Recently my beloved editor L.J. Sellers told me she could no longer take in freelance work. As her own novels have exploded in popularity, it has grown more and more difficult (and less profitable) for her to take time out of her schedule to edit for someone else. I completely understand. I too don’t take on editing anymore, except for existing clients.
I lucked out when I found L.J. She’s a real pro and I chose her based on reputation and her professionalism, but without doing any vetting. She’s an amazing editor and I was so lucky to have found her.
But the truth of the matter is, anyone can call themselves an editor. Sadly, many who do aren’t qualified. Now that I’ve been in and around publishing a little longer, I’ve started hearing horror stories of people shelling out hundreds of dollars to an “editor,” only to find the person acted as little more than a paid beta-reader.
Because I didn’t want to regret my decision, I made a plan.
Step 1. Made a list of every editor I could find.
I have a lot of people in my various networks, including some bestselling indie authors. I wrote to them and asked if they had an editor they could recommend. I also went to online groups and searched for authors who have raved about their editors. And then I went through my own friends list on Facebook, looking at anyone who listed freelance editor on their profile as their “workplace.”
I did NOT place an open call saying, “Hey, I need an editor. Who wants a few hundred bucks to go over my manuscript?” I wanted a list of professionals, not people who were doing it on a lark or who thought “hey, I can do that” on the spur of the moment because they saw my post, or writers who weren’t qualified, but needed the cash.
So over the next week as authors started writing back to me with their recommendations and I kept at my search, I realised I had quite a long list. This drove home to me that folks who say, “but I don’t know any editors,” as an excuse not to hire one aren’t really trying.
Step 2: Narrowed this down to twelve impressive professionals
I narrowed this list down to twelve, based on recommendations and their online presence. If their “professional” website looked like it harkened back to 1995, I crossed them off the list. Why? Surely editors aren’t expected to be web designers too! Well, again it comes down to professionalism.
So then I wrote twelve letters. They went something like this, but each one was different, based on how I’d found them:
We’re friends on Facebook (in case you don’t recognise my name.) I’m a self-publishing fantasy author. Sadly, I’ve just found out my editor is no longer taking in freelance work, so I’m in the position of forging a new relationship with an editor. (I wanted to point out the importance of the relationship. This isn’t a one-night stand for me. I want someone I can work with for years to come.)I know you do some freelance editing, so I’m wondering if you:1. Have experience with fantasy / spec fiction? (As much as I loved L.J., fantasy wasn’t really her thing, so this time I wanted someone who felt comfortable with the conventions of fantasy writing.)2. Are available some time in May for a freelance job? I have a finished draft and will be working on it with betas over the next month or so. (No point in finding someone only to discover they aren’t available!)3. Have references from editing clients I could contact? (I’ll get to this in more detail below.)It would be a bonus if you are comfortable with British English. It’s not mandatory that you have perfect “Queen’s English” skills, because most of my beta readers are British and my last editor was an American, and that worked out fine. That being said, my books are written with British spellings/expressions. (Be sure to point out any special requirements like this or concerns you have. You don’t want to go through all this only to find out the editor isn’t comfortable with some tangential element of your project.)And also what are your rates for copyediting? What I need is someone to help me achieve the final polish before self-publishing, to hunt out typos and errors, of course, but also let me know if I’ve done things like repeated words or if a passage is clunky or confusing. (I included this because different editors use different terminology. What one calls copyediting, another may call proofreading. What one calls line-editing may be another editor’s copyediting. I’d recommend being clear what level you’re looking for to help combat miscommunication.)If you don’t think you are the right person for my work for whatever reason, can you recommend anyone you think will be a good fit? (Always a bonus to ask… many editors know other editors and if the rest of your list falls apart, this could be a good way to find additional candidates.)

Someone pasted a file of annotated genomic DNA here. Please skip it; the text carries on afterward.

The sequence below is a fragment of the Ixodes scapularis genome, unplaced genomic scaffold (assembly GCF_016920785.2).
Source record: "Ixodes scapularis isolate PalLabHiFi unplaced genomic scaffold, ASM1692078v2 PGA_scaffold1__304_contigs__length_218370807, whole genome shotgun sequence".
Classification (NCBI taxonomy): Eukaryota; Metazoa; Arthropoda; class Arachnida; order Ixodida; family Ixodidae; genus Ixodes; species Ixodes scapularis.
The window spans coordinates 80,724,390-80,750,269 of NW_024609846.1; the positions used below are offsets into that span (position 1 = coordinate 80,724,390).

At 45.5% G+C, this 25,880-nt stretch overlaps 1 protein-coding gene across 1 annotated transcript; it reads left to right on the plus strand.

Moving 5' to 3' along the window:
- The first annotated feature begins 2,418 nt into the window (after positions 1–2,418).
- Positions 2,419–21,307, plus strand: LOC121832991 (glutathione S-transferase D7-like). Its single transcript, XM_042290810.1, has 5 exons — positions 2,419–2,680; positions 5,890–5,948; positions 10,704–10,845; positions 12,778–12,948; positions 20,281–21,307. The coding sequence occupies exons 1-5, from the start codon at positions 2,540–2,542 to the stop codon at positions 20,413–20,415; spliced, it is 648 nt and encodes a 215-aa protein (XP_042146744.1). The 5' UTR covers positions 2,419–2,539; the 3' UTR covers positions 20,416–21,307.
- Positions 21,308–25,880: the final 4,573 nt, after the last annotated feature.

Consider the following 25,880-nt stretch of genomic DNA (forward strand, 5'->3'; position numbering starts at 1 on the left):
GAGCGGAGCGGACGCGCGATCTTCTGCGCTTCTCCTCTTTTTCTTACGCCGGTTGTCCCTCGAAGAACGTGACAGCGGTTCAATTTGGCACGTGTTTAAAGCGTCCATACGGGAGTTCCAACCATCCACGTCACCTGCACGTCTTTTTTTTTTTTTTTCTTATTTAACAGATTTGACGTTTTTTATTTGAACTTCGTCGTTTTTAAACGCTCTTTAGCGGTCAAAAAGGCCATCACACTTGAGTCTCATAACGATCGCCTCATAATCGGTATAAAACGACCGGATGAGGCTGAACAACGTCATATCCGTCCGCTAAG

Step 3: Based on the replies, I narrowed it down to three top candidates.
Actually, this isn’t as difficult as you might think. A couple of people wrote back saying they weren’t taking on any new clients. Some wrote back with astronomical quotes. (I was prepared to stretch my budget for someone whose skills blew me away, but some of the quotes were just way beyond what I felt comfortable with.)
Here are some of the reasons an editor might have gotten crossed off the list at this stage:
- Charging more than I felt I could afford.
- Not feeling comfortable with the fantasy genre.
- Snarky comments about, well, anything. This isn’t the stage in a relationship for sarcasm.